As well, coupled it with other things I wanted to do. I would run for three hours and listen to recordings of my college class lectures. Or I would listen to talks by spiritual people like Adyashanti. I got a two-for-one. I also coupled marathons with my love and goals of travel. I traveled around the U.S. and foreign countries running marathons. Amazing experiences.

And it all started when I made that list of pain/pleasure and tipped the scales. A lot more needed to be done after that, but that list was the catalyst.

And here I am 20 years later, looking at my younger self in the mirror. And my younger self is not looking at me with disappointment and for that I am grateful to my younger self for taking the action he did.

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@Serotoninluv nice post. 

>  to write out a list of all the pain/pleasure I associate with procrastination. 

It also works with any bad habit, not only procrastination. I dropped drinking coffee by doing a similar exercise of associating pain to the habit.

"The slight edge" book may bring a lot of motivation to help to fight procrastination. The book helped me a lot to build new healthy habits: I run from 0 to half marathon, reading daily, stopped drinking alcohol, coffee, smoke weed. 
If I read it now it wouldn't motivate me I think, but at that time it was a useful resource to achieve a small milestone in my life.

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4 hours ago, shubhankar said:

@ajasatya How can i start enjoying process?

As you said you have gone through this, What procedure did you followed to deconstruct them.

i started to explore different things. i started to practice yoga, i changed my diet, i met people who practiced permaculture, which allowed me to get closer to nature.

i started to actually listen to people while i talked to them. being able to make eye contact is a powerful breakthrough.


unborn Truth

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32 minutes ago, ajasatya said:

i started to explore different things. i started to practice yoga, i changed my diet, i met people who practiced permaculture, which allowed me to get closer to nature.

i started to actually listen to people while i talked to them. being able to make eye contact is a powerful breakthrough.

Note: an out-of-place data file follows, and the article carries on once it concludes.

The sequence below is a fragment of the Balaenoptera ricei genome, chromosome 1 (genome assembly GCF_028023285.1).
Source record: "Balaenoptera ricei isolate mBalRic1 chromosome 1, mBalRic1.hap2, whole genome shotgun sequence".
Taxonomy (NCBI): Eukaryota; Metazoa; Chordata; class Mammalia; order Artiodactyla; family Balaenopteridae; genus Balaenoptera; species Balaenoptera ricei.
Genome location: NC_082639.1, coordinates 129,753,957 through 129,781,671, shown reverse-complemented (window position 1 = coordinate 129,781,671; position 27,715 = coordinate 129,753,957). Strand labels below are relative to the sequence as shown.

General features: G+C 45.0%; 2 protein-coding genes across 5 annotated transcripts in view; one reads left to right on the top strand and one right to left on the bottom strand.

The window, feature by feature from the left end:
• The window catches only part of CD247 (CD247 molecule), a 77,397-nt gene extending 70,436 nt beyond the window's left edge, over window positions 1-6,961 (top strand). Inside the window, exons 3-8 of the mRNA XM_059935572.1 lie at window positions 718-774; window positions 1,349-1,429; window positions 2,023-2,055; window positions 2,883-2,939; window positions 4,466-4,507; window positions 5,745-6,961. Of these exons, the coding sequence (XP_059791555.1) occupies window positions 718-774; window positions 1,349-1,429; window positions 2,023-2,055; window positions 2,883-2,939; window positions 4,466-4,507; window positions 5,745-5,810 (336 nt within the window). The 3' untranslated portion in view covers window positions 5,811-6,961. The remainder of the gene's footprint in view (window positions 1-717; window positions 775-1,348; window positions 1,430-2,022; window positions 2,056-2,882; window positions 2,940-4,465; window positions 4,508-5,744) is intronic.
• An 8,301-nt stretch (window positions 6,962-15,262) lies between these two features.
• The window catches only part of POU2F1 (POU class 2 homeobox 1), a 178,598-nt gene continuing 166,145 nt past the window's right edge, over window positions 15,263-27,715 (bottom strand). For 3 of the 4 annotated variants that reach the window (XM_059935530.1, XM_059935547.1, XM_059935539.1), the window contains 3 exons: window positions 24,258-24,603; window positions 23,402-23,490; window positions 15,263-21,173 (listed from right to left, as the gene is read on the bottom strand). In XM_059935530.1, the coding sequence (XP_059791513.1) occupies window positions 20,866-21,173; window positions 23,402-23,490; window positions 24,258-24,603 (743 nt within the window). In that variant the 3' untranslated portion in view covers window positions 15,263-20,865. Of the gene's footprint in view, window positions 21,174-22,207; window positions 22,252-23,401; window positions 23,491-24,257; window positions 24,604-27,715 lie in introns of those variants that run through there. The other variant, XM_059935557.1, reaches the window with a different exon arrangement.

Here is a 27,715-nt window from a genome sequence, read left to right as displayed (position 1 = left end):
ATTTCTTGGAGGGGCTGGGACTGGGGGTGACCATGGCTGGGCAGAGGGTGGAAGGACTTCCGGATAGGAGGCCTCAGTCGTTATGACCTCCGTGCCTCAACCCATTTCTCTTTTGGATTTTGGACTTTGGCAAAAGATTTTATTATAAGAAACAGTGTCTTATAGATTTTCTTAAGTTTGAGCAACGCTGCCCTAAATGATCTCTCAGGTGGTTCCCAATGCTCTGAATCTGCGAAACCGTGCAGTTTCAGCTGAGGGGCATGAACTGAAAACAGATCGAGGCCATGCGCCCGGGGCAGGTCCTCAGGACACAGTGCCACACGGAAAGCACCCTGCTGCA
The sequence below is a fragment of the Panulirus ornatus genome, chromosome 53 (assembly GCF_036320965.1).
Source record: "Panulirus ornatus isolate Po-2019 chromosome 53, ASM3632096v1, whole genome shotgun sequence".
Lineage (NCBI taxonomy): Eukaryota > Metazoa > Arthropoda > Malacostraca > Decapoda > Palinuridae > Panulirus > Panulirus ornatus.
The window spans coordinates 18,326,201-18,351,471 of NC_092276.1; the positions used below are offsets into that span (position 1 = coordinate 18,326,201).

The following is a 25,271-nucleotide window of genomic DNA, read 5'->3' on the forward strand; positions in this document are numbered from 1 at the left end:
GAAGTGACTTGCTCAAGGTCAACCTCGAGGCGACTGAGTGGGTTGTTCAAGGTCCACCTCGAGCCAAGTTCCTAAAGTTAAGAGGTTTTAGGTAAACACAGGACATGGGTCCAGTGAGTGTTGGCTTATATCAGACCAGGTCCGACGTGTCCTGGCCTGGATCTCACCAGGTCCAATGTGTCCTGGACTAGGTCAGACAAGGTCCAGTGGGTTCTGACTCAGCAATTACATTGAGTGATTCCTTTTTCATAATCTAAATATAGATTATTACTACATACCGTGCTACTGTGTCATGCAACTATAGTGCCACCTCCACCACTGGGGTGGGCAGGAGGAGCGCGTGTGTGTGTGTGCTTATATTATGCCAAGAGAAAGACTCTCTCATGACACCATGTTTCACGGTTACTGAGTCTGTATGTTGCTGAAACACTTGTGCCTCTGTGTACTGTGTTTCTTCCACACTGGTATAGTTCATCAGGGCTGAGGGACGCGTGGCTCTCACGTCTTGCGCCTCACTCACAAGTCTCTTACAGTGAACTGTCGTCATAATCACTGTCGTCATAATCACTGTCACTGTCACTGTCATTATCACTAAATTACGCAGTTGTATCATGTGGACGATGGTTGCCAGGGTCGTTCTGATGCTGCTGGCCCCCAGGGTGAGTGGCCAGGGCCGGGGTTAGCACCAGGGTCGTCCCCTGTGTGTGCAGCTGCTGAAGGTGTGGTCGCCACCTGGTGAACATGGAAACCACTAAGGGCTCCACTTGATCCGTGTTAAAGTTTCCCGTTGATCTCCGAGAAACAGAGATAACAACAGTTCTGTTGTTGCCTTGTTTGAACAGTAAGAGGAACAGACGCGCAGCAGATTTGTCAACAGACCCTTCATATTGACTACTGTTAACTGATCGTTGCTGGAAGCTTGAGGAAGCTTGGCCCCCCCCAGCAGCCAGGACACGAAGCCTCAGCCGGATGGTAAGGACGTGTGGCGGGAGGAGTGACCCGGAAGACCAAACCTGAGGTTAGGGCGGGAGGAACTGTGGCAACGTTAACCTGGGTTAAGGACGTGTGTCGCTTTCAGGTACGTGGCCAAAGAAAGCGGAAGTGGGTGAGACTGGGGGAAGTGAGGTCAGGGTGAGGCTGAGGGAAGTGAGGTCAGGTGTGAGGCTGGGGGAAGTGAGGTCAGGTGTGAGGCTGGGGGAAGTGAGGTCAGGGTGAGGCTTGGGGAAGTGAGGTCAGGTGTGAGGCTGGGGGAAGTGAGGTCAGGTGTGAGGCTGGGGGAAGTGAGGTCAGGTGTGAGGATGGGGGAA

How did getting closer to nature help you?  It's been something I've been thinking about doing more of outside of the walks I take 


Comprehensive list of techniques: https://sites.google.com/site/psychospiritualtools/Home/meditation-practices

I appreciate criticism!  Be as critical/nitpicky as you like and don't hold your blows

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2 hours ago, zambize said:

How did getting closer to nature help you?  It's been something I've been thinking about doing more of outside of the walks I take 

watching the rhythm of nature... the movement of the plants, the way that the sun light spreads, the water cycle etc. there are so many amazing things happening in nature and we've lost touch with it. too much of "civilization problems" already.


unborn Truth

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@ajasatya

On 3/24/2019 at 8:28 AM, ajasatya said:

investigate the source of impatience. sit down for 20 minutes right now and do nothing. you will feel impatience arising.

yes, seriously, right now... it's now or never.

i saw your comment and thought "why not i'll try it also" i did it and kept dosing off, i would doze off and go into these different dreams about finishing something  finishing work mostly (because i just wanted to be finished with this 20 minutes). I was dreaming about clocking out or walking out the building being relieved that the day/ task is over, then i would wake up and go "fuck it's not over, how have 20 minutes not passed yet?" this happened so many times it was actually trippy, got me contemplating forgetfulness on the spiritual path. just so funny how i got completely sucked into every one of those little dreams while i dozed off. 

thank you.